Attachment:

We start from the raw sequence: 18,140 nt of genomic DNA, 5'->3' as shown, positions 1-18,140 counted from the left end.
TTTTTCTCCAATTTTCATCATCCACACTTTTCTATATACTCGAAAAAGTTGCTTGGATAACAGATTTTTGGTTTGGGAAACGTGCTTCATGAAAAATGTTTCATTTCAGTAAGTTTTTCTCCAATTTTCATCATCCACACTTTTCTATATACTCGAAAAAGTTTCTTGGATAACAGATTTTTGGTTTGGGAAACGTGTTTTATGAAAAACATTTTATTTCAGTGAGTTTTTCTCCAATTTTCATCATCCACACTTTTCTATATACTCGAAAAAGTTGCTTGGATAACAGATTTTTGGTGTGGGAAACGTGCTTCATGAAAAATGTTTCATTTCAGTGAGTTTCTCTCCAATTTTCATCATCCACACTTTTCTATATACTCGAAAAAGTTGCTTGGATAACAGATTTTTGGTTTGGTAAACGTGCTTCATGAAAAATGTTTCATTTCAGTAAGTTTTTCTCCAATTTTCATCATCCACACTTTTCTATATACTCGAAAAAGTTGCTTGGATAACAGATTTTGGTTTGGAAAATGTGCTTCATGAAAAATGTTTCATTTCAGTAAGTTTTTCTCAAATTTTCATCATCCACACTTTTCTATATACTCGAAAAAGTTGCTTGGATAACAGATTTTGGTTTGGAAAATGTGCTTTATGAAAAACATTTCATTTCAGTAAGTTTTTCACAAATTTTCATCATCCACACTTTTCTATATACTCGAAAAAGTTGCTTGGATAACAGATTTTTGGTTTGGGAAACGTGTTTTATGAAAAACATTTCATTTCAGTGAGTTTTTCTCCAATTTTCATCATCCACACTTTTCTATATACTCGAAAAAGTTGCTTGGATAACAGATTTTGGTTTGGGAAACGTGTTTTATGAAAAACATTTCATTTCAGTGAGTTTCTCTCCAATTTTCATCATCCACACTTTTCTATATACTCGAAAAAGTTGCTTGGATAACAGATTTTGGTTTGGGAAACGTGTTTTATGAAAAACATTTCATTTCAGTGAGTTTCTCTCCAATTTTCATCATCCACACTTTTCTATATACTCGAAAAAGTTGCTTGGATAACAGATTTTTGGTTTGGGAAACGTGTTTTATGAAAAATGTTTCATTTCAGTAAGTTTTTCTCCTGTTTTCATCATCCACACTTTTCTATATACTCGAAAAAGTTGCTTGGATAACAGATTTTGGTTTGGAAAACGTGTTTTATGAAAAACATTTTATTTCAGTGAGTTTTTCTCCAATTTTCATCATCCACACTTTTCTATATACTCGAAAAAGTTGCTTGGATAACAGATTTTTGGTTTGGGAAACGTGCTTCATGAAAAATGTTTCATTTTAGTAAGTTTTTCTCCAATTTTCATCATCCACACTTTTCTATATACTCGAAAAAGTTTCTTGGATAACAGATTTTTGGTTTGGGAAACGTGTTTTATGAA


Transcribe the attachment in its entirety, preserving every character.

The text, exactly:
We start from the raw sequence: 18,140 nt of genomic DNA, 5'->3' as shown, positions 1-18,140 counted from the left end.
TTTTTCTCCAATTTTCATCATCCACACTTTTCTATATACTCGAAAAAGTTGCTTGGATAACAGATTTTTGGTTTGGGAAACGTGCTTCATGAAAAATGTTTCATTTCAGTAAGTTTTTCTCCAATTTTCATCATCCACACTTTTCTATATACTCGAAAAAGTTTCTTGGATAACAGATTTTTGGTTTGGGAAACGTGTTTTATGAAAAACATTTTATTTCAGTGAGTTTTTCTCCAATTTTCATCATCCACACTTTTCTATATACTCGAAAAAGTTGCTTGGATAACAGATTTTTGGTGTGGGAAACGTGCTTCATGAAAAATGTTTCATTTCAGTGAGTTTCTCTCCAATTTTCATCATCCACACTTTTCTATATACTCGAAAAAGTTGCTTGGATAACAGATTTTTGGTTTGGTAAACGTGCTTCATGAAAAATGTTTCATTTCAGTAAGTTTTTCTCCAATTTTCATCATCCACACTTTTCTATATACTCGAAAAAGTTGCTTGGATAACAGATTTTGGTTTGGAAAATGTGCTTCATGAAAAATGTTTCATTTCAGTAAGTTTTTCTCAAATTTTCATCATCCACACTTTTCTATATACTCGAAAAAGTTGCTTGGATAACAGATTTTGGTTTGGAAAATGTGCTTTATGAAAAACATTTCATTTCAGTAAGTTTTTCACAAATTTTCATCATCCACACTTTTCTATATACTCGAAAAAGTTGCTTGGATAACAGATTTTTGGTTTGGGAAACGTGTTTTATGAAAAACATTTCATTTCAGTGAGTTTTTCTCCAATTTTCATCATCCACACTTTTCTATATACTCGAAAAAGTTGCTTGGATAACAGATTTTGGTTTGGGAAACGTGTTTTATGAAAAACATTTCATTTCAGTGAGTTTCTCTCCAATTTTCATCATCCACACTTTTCTATATACTCGAAAAAGTTGCTTGGATAACAGATTTTGGTTTGGGAAACGTGTTTTATGAAAAACATTTCATTTCAGTGAGTTTCTCTCCAATTTTCATCATCCACACTTTTCTATATACTCGAAAAAGTTGCTTGGATAACAGATTTTTGGTTTGGGAAACGTGTTTTATGAAAAATGTTTCATTTCAGTAAGTTTTTCTCCTGTTTTCATCATCCACACTTTTCTATATACTCGAAAAAGTTGCTTGGATAACAGATTTTGGTTTGGAAAACGTGTTTTATGAAAAACATTTTATTTCAGTGAGTTTTTCTCCAATTTTCATCATCCACACTTTTCTATATACTCGAAAAAGTTGCTTGGATAACAGATTTTTGGTTTGGGAAACGTGCTTCATGAAAAATGTTTCATTTTAGTAAGTTTTTCTCCAATTTTCATCATCCACACTTTTCTATATACTCGAAAAAGTTTCTTGGATAACAGATTTTTGGTTTGGGAAACGTGTTTTATGAA